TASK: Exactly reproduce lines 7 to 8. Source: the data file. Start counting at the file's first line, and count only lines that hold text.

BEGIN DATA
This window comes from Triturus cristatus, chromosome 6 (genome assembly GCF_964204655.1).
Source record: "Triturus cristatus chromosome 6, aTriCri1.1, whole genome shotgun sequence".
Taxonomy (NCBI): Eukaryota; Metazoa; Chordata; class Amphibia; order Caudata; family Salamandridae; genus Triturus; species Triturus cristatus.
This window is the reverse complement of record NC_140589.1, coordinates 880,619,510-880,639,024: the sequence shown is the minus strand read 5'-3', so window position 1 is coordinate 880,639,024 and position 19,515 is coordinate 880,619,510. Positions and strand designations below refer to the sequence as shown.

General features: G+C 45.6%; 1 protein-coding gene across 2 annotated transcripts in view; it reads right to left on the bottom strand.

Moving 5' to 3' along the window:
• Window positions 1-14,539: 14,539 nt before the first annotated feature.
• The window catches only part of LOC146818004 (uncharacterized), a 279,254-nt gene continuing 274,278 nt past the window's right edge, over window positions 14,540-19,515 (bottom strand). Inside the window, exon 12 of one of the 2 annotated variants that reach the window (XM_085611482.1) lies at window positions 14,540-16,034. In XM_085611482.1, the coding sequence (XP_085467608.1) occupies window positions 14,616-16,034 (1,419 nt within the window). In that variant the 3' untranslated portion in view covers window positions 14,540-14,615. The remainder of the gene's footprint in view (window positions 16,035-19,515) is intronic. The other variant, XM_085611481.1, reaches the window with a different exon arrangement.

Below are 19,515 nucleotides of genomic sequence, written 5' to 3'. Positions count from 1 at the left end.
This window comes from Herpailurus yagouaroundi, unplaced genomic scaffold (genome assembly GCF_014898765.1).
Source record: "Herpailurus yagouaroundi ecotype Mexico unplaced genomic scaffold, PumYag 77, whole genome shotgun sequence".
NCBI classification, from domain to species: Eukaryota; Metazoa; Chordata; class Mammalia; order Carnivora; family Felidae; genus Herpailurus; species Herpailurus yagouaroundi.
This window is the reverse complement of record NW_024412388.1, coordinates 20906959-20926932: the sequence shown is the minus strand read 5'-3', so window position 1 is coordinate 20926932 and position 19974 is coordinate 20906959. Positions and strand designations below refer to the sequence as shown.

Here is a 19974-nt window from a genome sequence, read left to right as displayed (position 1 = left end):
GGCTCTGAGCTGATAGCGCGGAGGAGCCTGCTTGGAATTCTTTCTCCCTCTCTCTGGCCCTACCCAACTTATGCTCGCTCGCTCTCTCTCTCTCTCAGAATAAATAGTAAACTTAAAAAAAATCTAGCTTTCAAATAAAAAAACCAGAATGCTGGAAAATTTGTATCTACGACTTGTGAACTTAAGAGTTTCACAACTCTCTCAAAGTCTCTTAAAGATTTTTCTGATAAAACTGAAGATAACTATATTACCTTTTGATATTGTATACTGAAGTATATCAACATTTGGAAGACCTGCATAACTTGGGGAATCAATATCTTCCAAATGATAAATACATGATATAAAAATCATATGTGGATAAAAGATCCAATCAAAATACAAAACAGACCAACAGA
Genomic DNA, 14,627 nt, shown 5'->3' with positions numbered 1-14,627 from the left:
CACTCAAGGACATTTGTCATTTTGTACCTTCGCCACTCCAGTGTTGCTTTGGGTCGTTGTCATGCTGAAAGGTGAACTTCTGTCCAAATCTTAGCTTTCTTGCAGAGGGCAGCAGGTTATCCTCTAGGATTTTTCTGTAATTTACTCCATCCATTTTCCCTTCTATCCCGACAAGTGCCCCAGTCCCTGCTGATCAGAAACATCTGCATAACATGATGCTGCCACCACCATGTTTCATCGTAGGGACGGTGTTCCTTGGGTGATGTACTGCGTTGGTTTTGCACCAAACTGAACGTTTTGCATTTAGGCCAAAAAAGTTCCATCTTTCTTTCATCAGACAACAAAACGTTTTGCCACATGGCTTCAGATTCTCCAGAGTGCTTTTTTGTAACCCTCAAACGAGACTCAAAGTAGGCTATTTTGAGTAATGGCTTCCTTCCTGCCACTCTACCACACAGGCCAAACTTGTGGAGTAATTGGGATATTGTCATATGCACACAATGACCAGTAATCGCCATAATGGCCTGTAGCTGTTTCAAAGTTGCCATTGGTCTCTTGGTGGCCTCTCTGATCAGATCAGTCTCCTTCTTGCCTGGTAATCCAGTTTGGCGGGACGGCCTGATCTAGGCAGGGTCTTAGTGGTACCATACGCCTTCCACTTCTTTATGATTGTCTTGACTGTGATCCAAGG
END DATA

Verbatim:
• Window positions 1-14,539: 14,539 nt before the first annotated feature.
• The window catches only part of LOC146818004 (uncharacterized), a 279,254-nt gene continuing 274,278 nt past the window's right edge, over window positions 14,540-19,515 (bottom strand). Inside the window, exon 12 of one of the 2 annotated variants that reach the window (XM_085611482.1) lies at window positions 14,540-16,034. In XM_085611482.1, the coding sequence (XP_085467608.1) occupies window positions 14,616-16,034 (1,419 nt within the window). In that variant the 3' untranslated portion in view covers window positions 14,540-14,615. The remainder of the gene's footprint in view (window positions 16,035-19,515) is intronic. The other variant, XM_085611481.1, reaches the window with a different exon arrangement.